When we gathered in Kansas City, what was most apparent was a sense of energy for this conversation. Again, we had no plan. There was, however, a common sense of shared concerns, coupled with an equally strong common sense of possibility.
This small group gathered several more times. We then expanded the circle. Several hundred of us gathered in Indianapolis. We worshiped together. We focused on three themes – mission, leadership and connection.
Interest grew. We grew. Our leadership team expanded. We identified a leader, a director, Jessica Tate. We established a budget and an organizational structure.
We struggled somewhat with self-identification. As we adopted structure and organization, we really couldn’t identify ourselves as merely a conversation anymore. Yet we resisted, a bit, the organizational impulses. The church didn’t really need more organizations, and, besides, we were all serving contentedly in our congregations. Plus, as many will remember in that time immediately following the church’s change in its approach to ordination, other Presbyterians were re-considering their relationship to the denomination. The Fellowship of Presbyterians formed in 2011 within the denomination. In 2012, ECO: A Covenant Order of Evangelical Presbyterians was formed as a new denomination.
Whatever NEXT Church was, it was not a new denomination nor an affinity group within the Presbyterian Church (U.S.A.). Our purpose was not to offer a critique of the denomination or its structures. At the same time, our mission was not to maintain, sustain or transform denominational structures. That was important work (and some of us were involved in that work). But it was not NEXT Church’s calling. Our calling focused on congregations and their leaders.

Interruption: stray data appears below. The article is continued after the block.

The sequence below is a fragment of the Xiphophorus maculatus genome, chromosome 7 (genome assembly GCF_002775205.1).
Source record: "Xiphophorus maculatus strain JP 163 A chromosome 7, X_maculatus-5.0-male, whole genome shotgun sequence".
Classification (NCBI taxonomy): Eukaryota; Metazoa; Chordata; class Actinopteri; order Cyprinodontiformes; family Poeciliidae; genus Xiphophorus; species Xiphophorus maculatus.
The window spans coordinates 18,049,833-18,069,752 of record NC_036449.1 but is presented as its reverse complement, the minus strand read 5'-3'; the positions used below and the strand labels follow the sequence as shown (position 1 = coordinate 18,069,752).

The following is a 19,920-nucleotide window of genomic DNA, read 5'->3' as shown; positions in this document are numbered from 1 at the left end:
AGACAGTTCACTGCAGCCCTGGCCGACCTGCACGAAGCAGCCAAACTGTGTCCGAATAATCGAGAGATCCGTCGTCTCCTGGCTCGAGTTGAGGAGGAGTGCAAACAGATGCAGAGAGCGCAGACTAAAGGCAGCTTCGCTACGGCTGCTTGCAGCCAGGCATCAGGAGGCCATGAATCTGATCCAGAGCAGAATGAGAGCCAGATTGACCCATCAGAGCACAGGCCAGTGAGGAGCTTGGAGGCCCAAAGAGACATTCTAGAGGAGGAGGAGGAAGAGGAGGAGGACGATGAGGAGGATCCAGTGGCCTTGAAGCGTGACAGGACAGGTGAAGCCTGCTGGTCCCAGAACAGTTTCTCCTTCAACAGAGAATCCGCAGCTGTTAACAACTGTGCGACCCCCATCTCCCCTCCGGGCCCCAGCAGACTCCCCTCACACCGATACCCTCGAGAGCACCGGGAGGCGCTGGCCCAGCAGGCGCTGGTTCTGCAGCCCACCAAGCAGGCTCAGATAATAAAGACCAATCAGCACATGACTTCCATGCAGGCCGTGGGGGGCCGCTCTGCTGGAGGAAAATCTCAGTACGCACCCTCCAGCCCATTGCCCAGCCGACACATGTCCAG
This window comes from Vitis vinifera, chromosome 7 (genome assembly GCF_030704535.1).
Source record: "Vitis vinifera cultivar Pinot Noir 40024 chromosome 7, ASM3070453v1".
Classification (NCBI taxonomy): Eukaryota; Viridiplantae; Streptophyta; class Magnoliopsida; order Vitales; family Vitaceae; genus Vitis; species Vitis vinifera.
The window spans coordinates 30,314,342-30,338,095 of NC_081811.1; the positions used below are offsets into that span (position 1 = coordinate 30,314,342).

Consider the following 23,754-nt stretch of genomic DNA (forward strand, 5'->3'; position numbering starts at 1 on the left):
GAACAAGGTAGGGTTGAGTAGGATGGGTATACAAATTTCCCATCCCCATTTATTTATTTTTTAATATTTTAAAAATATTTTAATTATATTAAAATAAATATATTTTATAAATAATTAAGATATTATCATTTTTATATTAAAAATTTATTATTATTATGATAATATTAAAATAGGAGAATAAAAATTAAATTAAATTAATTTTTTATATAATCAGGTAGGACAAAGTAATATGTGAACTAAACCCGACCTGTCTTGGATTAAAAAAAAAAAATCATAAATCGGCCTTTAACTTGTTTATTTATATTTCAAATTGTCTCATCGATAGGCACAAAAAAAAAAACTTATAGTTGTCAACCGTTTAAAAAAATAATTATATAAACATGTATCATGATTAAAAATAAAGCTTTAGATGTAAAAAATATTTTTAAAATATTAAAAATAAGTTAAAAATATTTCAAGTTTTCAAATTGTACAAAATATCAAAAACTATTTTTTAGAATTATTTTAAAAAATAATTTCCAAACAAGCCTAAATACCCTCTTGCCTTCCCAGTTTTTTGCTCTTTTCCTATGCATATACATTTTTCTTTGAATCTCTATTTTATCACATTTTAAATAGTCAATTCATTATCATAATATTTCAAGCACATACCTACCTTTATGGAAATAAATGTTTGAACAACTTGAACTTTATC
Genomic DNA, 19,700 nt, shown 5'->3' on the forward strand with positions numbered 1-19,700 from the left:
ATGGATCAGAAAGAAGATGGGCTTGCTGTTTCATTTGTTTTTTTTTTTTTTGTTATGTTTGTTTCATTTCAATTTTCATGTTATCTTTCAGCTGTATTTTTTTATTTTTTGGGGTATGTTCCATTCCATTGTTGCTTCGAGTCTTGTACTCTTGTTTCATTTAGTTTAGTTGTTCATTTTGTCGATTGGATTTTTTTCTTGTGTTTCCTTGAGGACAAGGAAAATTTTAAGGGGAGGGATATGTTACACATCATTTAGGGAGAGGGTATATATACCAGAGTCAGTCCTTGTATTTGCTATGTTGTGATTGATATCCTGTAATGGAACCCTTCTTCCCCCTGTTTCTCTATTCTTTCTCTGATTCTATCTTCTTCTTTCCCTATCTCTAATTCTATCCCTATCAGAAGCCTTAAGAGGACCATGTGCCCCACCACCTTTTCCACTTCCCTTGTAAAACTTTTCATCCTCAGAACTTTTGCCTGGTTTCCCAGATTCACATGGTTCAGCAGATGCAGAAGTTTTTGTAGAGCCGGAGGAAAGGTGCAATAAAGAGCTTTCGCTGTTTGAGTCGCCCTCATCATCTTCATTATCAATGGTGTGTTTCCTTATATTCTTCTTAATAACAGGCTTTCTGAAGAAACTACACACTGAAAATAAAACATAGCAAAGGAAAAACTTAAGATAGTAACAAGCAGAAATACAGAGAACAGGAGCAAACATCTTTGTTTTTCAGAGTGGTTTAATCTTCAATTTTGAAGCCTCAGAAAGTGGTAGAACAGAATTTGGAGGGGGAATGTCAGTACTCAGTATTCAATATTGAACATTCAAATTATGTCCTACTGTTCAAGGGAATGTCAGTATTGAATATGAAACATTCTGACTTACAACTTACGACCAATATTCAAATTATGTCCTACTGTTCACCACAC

We grew and evolved. Our national gatherings expanded to welcome 500 or 600 or 700. We began by meeting in congregations but eventually expanded to hotel settings in urban centers that could accommodate us. These national gatherings featured creative worship, engaging keynote presentations and workshops led by practitioners. More so, they provided opportunities for people across the church to connect. And they did. Some found those opportunities energizing, the chance to meet new people in a setting committed to innovation. Some found those opportunities less than helpful, reflecting perceptions of an “insider” dynamic.
As the national gatherings grew and evolved. NEXT Church sought to evolve as well. As important as those gatherings were, we knew we needed to be more than an annual event. So, we tried new things.